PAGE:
Twenty five years ago you would be lucky to find basmati rice at a Canadian/American grocery store, so South Asian markets and shops were vital to the community. They were the weekly go-to spot for spices, vegetables, flours, grains and meat. Unfortunately, today with large retailers trying to win over the ethnic market, these small mom-and-pop shops are downsizing and even going out of business due to their super-sized competition. However, no matter what the big guys do, there are some things they can’t duplicate.
Here are five reasons why I love my local South Asian grocery store:
Big box retailers are mainly in commercial areas, so for some, it can be quite a distance from home. Worse is parking – if you have to shop during peak hours, you’re tired from walking before you even reach the entrance. Most South Asian stores are located in a plaza so parking is really close. I find that their busy times are always really random so I’m usually able to be in and out fairly quickly. Plus, for more time-consuming items like meat and fish, I call ahead to pre-order and they’re always happy to accommodate.
What’s the best brand of mix for raas malai? What is this vegetable called? How do I peel and cut this bhindi? Whatever the question, you’ll find someone who can answer whether it’s the owner, cashier or your friendly neighbourhood Aunty. I also love when I place my items for checkout at the register and the store owner (who in most cases is the cashier) says “no, put that one back.” No explanation. If I really need it, he’ll find me a more suitable substitute. No means no!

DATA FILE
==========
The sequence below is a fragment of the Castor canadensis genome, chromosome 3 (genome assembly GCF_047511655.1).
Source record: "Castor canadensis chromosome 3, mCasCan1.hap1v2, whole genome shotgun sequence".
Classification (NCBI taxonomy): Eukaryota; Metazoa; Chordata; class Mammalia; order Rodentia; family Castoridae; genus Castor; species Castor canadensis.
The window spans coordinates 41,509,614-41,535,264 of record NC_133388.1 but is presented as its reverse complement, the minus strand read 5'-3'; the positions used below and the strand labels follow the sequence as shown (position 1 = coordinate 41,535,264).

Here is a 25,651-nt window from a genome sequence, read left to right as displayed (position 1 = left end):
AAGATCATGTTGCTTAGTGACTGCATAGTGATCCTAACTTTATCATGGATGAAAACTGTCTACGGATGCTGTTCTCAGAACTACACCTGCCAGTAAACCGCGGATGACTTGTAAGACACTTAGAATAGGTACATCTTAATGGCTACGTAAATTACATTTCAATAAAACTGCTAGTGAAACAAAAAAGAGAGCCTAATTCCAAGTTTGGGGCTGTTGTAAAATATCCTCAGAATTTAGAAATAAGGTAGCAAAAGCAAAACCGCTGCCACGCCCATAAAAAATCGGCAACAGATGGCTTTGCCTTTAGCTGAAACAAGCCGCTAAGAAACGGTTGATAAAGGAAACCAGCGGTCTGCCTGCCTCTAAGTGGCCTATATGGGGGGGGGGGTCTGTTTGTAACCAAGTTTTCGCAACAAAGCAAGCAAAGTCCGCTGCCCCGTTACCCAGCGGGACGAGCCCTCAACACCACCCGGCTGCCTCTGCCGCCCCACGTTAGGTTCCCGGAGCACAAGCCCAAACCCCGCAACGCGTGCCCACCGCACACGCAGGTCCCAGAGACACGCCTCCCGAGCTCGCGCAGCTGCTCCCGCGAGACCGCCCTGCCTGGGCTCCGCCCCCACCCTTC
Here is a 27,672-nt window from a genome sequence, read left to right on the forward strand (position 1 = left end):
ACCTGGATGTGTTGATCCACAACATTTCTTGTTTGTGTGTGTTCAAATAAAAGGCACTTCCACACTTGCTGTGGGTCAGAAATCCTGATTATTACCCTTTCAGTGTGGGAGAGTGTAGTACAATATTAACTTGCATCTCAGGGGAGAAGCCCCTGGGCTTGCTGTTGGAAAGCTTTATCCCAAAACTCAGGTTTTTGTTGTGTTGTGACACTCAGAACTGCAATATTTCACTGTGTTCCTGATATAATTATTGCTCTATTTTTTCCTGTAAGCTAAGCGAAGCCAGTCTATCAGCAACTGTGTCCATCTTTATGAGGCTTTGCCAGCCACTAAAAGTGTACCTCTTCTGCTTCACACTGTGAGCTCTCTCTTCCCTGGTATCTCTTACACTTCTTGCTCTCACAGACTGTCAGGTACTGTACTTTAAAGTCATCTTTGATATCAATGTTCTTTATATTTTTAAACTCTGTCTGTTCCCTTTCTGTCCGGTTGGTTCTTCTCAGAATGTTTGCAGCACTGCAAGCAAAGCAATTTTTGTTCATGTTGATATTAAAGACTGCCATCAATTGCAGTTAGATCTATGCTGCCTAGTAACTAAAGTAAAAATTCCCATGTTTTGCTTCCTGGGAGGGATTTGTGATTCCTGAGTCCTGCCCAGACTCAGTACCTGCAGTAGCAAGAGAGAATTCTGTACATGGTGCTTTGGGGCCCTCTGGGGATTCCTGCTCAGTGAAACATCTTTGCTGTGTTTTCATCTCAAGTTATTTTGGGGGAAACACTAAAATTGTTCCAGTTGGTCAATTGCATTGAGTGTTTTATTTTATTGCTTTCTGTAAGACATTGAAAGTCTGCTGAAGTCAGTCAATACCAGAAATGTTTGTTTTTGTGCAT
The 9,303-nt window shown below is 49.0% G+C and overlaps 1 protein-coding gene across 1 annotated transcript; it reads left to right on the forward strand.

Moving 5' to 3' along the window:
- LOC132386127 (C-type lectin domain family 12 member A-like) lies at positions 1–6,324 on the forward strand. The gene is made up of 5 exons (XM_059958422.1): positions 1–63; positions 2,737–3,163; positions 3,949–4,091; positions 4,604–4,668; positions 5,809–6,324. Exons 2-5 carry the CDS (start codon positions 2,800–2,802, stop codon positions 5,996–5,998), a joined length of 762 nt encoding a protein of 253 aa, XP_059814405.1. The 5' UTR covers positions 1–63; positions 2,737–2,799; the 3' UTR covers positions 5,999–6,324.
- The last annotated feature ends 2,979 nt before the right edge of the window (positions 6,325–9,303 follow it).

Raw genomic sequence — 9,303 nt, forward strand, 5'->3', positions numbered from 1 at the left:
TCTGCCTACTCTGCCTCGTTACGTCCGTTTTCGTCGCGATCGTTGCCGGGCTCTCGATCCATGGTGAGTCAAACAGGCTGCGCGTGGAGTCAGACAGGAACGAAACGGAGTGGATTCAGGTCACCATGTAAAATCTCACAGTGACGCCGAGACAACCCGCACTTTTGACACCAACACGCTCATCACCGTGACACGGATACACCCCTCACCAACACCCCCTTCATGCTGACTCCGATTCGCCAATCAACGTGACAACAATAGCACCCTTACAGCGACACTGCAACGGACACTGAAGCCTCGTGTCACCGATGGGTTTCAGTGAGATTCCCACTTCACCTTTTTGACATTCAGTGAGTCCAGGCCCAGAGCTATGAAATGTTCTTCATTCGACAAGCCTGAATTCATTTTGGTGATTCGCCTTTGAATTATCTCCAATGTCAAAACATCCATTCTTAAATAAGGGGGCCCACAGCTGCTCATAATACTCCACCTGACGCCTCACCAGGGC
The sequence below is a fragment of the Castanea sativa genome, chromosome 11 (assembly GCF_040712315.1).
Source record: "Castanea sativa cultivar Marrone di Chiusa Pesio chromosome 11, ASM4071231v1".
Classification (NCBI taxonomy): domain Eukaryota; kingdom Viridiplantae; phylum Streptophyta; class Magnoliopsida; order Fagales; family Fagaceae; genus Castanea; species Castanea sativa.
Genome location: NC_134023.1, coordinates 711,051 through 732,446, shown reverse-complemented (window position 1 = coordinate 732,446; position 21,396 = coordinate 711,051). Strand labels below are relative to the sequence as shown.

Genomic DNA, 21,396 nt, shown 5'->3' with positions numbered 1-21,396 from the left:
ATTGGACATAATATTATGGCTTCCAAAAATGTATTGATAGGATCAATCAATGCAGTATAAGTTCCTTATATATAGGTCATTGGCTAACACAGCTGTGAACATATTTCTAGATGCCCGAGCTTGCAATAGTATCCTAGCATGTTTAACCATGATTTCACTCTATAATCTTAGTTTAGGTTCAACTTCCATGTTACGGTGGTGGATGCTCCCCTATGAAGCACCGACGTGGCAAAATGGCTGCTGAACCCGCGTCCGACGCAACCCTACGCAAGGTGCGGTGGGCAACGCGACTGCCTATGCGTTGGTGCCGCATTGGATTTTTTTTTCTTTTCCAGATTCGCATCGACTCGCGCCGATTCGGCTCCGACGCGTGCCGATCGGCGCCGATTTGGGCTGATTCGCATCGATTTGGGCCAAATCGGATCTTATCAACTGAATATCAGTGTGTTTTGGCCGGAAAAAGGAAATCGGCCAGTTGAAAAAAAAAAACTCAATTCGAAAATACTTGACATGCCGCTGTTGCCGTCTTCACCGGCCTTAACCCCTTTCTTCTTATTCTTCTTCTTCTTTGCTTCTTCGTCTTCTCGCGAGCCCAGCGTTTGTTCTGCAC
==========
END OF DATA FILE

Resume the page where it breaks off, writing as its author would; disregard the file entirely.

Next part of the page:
I love seeing what wacky signage I can find each time I visit. Spelling and grammatical errors plus ripped cardboard signs are all a part of the “low-budget” charm.
Sure, large grocery retailers are jumping on the ethnic food wagon faster than your mom at a Tupperware sale, but with the many different ethnicities, it’s hard to stock everything for everyone. A South Asian grocery store is more specialized (and store owners are experts in their fields!) so they’ll focus on a specific country/region, like Sri Lanka, Pakistan, etc.
1. They’re open 365 days a year (or 366 if it’s a leap year) Need a loaf of bread, milk or onions on Christmas Day? Don’t fret – your local south Asian store will more than likely be open. They might be on shortened or holiday hours so it’s best to go late morning or early afternoon. But call ahead to make sure they’re operating that day before visiting.
Not all stores are great; you’ll have your hits and misses for sure. Visit a few places in your area and choose the one that works for you. Are they willing to accommodate special requests? Are they helpful? Do they take phone orders? These are all things that I find important that a large retailer can’t possibly offer. Most importantly, support these local small businesses because they depend on us as the new generation of shoppers.
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